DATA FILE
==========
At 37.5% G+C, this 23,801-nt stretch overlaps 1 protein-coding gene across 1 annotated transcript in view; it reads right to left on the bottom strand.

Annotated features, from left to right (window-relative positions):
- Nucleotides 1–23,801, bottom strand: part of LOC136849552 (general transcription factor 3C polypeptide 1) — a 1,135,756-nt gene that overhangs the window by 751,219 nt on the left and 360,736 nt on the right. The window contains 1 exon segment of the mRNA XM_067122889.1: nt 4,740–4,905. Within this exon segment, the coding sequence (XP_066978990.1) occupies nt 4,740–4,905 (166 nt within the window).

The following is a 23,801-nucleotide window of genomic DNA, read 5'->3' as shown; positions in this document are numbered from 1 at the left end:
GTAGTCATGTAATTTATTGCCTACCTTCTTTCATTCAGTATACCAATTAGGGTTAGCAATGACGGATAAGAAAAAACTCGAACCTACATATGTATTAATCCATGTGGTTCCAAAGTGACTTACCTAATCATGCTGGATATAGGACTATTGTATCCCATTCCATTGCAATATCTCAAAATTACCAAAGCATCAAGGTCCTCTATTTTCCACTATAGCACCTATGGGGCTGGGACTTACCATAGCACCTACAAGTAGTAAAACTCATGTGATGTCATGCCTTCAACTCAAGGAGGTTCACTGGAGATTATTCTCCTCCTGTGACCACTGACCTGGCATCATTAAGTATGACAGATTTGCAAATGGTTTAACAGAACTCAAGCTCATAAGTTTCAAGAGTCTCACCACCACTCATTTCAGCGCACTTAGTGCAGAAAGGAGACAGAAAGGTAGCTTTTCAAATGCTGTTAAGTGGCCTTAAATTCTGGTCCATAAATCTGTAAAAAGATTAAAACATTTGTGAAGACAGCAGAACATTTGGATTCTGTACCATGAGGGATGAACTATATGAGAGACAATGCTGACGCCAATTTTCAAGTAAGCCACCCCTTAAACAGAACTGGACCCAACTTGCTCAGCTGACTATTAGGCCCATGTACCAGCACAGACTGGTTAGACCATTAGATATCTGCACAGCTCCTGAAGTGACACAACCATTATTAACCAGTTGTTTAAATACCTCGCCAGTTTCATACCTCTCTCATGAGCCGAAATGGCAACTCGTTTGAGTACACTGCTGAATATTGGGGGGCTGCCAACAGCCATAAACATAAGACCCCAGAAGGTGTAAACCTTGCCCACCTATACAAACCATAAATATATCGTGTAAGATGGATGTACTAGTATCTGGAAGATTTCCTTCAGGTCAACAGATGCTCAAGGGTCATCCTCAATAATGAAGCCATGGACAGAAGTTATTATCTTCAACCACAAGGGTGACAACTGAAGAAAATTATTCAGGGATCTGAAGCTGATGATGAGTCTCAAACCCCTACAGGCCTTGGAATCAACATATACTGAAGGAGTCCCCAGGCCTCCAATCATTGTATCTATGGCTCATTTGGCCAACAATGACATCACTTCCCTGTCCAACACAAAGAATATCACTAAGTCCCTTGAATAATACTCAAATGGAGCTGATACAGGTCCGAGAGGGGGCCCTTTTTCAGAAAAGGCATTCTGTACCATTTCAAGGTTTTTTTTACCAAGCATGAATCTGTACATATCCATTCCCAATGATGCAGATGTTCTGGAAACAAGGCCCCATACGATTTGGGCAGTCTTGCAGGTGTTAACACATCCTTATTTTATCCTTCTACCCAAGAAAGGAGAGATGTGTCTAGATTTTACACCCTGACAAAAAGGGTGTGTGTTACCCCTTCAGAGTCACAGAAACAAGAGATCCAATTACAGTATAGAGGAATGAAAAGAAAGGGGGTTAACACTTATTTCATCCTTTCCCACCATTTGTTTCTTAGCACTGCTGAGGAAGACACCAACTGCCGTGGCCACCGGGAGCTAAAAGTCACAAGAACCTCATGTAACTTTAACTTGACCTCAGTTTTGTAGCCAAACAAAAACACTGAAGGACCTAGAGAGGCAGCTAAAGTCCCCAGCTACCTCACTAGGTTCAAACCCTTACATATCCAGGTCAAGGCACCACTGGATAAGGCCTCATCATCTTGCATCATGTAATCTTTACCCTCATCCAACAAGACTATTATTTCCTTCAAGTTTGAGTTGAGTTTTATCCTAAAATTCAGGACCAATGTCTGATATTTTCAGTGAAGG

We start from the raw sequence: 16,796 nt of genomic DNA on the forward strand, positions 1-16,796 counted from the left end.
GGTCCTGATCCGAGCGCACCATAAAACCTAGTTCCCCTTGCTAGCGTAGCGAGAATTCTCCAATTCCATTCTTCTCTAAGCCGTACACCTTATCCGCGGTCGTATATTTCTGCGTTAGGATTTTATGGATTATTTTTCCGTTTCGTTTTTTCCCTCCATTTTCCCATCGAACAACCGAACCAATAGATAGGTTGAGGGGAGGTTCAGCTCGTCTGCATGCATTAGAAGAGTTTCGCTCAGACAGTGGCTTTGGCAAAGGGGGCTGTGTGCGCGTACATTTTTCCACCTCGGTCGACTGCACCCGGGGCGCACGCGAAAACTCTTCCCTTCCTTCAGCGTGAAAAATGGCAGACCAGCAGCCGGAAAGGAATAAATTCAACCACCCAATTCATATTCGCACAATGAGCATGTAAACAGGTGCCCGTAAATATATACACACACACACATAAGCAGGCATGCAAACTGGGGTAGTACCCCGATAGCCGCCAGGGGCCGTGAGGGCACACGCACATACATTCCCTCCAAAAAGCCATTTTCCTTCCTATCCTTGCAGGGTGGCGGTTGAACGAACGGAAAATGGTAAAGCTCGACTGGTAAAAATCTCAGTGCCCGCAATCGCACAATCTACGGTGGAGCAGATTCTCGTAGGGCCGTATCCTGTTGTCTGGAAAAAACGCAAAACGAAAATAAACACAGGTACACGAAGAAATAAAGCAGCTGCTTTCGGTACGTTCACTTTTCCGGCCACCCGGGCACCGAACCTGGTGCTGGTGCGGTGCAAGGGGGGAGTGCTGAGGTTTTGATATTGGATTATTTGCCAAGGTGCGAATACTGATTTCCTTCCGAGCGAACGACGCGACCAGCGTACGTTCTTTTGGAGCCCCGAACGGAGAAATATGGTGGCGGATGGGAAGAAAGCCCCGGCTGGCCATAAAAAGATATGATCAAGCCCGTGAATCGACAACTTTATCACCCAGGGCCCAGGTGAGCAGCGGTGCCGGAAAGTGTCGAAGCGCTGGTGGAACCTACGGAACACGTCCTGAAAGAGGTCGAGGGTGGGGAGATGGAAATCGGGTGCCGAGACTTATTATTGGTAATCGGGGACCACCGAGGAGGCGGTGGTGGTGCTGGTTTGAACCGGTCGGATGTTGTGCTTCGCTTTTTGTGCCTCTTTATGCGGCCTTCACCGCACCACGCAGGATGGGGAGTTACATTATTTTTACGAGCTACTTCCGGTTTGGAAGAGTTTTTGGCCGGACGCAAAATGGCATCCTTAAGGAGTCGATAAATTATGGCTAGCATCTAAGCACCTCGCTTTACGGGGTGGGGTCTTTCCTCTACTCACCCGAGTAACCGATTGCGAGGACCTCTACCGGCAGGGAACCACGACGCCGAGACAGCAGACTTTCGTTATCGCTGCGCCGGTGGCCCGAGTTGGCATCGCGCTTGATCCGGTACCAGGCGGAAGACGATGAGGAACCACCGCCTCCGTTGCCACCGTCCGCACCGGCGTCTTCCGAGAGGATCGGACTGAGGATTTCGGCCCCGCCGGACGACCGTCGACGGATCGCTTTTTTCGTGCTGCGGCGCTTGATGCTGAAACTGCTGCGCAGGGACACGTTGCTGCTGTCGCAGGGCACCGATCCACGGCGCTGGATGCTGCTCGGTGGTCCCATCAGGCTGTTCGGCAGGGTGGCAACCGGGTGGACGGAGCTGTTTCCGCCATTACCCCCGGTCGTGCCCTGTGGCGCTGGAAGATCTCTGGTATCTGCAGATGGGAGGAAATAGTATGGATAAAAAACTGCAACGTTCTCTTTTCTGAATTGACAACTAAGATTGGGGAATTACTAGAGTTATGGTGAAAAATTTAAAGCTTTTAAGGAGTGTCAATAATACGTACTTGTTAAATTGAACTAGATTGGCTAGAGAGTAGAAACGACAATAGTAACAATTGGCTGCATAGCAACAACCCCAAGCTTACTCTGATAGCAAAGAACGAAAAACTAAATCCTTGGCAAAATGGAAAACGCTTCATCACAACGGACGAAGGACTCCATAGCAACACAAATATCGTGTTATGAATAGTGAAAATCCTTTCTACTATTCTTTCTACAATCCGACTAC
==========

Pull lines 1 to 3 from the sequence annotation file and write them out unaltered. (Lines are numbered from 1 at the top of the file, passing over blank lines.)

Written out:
At 37.5% G+C, this 23,801-nt stretch overlaps 1 protein-coding gene across 1 annotated transcript in view; it reads right to left on the bottom strand.

Annotated features, from left to right (window-relative positions):
- Nucleotides 1–23,801, bottom strand: part of LOC136849552 (general transcription factor 3C polypeptide 1) — a 1,135,756-nt gene that overhangs the window by 751,219 nt on the left and 360,736 nt on the right. The window contains 1 exon segment of the mRNA XM_067122889.1: nt 4,740–4,905. Within this exon segment, the coding sequence (XP_066978990.1) occupies nt 4,740–4,905 (166 nt within the window).